The U. S. Supreme Court decision on broadcast indecency in FCC v. Fox Television, Inc. , (June 21, 2012) (â€œFox IIâ€), has reignited an important debate: whether TV networks have a right to distribute indecent material into our homes without our consent. The U. S. Congress prohibited such activity and the high Court upheld that prohibition decades ago. To obtain their licenses to broadcast, networks pledge to act in the â€œpublic interest,â€ but for years, they have abandoned that pledge to promote their own morbid interest in indecency.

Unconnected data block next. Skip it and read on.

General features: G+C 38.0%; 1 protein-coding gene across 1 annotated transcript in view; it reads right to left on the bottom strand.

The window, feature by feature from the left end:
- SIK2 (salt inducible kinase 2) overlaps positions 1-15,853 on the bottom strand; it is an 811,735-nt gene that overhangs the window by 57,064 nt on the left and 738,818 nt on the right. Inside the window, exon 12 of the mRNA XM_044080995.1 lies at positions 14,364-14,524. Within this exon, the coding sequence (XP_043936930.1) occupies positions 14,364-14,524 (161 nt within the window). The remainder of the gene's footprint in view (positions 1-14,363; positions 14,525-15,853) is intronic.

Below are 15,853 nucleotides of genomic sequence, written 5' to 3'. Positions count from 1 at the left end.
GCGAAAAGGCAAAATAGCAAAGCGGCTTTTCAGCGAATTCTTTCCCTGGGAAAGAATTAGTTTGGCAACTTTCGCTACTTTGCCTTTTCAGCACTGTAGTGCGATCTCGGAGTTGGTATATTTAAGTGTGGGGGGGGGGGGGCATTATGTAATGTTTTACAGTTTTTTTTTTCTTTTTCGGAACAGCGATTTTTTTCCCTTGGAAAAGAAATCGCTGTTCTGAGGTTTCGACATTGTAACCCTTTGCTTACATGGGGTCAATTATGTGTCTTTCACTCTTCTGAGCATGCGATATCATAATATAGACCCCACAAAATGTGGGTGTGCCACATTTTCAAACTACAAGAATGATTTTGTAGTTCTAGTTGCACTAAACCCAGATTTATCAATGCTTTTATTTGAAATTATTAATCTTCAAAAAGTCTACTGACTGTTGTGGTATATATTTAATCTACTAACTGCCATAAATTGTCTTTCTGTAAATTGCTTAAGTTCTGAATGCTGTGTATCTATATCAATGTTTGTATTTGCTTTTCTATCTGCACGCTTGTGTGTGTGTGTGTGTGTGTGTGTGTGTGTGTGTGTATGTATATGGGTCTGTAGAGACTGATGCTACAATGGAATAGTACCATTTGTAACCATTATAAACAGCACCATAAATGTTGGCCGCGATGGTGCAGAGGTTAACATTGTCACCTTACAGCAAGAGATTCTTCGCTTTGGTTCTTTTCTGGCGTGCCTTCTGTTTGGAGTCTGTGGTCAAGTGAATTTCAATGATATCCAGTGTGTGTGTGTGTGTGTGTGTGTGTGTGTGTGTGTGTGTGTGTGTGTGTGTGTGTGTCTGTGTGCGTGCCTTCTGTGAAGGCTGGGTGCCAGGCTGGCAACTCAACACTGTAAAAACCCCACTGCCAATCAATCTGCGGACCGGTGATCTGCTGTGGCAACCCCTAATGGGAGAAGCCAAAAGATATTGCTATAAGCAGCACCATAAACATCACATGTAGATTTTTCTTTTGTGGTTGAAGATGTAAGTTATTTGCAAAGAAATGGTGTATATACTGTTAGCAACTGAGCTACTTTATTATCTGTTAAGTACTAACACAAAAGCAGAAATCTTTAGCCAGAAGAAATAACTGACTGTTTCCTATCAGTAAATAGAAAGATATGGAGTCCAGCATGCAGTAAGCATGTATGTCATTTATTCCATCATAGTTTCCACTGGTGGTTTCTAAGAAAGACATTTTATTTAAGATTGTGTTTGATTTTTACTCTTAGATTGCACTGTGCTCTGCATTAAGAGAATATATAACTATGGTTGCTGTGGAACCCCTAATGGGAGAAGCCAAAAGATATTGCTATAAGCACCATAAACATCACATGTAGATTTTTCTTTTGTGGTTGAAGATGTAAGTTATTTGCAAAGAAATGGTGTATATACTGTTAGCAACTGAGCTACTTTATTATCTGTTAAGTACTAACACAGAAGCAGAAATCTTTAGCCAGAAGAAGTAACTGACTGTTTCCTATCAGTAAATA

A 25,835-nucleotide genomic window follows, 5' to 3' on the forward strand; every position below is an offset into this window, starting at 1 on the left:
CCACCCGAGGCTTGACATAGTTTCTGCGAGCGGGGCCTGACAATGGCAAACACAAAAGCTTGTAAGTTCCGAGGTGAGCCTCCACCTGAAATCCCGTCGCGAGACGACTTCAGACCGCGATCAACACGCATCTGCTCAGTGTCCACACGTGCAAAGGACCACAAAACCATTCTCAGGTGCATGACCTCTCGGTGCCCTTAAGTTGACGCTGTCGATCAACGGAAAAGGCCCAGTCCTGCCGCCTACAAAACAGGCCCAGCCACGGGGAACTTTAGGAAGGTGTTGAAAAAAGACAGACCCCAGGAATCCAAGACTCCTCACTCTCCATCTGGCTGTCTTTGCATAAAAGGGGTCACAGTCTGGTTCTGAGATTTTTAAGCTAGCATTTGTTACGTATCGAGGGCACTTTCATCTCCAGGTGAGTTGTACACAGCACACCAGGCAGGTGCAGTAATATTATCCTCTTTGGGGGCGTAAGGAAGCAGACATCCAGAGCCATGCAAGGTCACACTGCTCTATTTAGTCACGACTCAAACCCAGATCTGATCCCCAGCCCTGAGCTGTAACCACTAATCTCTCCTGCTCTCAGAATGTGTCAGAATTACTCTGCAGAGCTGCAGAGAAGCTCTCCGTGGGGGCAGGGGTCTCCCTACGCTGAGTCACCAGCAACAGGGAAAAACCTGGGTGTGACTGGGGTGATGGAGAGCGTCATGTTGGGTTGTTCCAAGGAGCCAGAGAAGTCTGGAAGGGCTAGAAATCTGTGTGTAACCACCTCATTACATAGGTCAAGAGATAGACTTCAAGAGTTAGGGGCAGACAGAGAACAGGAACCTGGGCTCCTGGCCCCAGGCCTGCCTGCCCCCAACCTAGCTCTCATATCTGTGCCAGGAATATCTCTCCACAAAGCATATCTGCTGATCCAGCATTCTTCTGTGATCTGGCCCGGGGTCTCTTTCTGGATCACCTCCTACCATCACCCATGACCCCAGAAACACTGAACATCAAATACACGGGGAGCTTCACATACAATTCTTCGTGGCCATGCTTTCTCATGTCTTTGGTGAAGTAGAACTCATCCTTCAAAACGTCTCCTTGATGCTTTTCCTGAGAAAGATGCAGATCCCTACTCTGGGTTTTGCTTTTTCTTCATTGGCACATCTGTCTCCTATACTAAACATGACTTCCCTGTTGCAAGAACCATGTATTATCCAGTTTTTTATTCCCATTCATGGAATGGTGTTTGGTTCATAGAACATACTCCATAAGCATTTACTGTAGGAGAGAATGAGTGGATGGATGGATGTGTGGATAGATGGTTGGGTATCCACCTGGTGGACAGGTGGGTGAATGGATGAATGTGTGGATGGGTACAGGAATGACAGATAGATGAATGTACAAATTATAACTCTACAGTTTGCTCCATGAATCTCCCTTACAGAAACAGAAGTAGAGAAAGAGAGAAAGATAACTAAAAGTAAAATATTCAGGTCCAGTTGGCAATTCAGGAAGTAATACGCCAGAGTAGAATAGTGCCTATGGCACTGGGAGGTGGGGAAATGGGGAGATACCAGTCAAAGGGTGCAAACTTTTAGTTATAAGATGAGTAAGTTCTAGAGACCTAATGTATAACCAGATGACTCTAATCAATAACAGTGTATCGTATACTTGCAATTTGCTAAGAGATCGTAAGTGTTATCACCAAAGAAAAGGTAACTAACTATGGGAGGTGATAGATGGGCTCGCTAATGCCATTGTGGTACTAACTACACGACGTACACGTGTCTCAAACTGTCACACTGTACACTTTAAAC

After Fox, the Federal Communications Commission is free to enforce federal indecency law for broadcast TV (the law does not apply to cable TV). However, many voices have been raised against enforcement. The voice of Jacob Sullum, senior editor at Reason Magazine, seems typical of those in opposition. In a post-Fox article on Reason.com entitled, â€œA Mythical Right to Decency,â€ Sullum claims that the FCC cannot respond to the 1.5 million existing complaints to the FCC from offended Americans without being â€œfarcicalâ€ and violating the First Amendment. He deems enforcement of federal laws a â€œcensorious enterpriseâ€ full of â€œintellectual and constitutional bankruptcy.â€ But Sullumâ€™s hysterical response has always been clearly disaffirmed both by Congress and the Supreme Court. There are logical and responsible reasons for this. Read More: http://townhall.com/columnists/patricktrueman/2012/07/17/the_right_to_decency/page/full/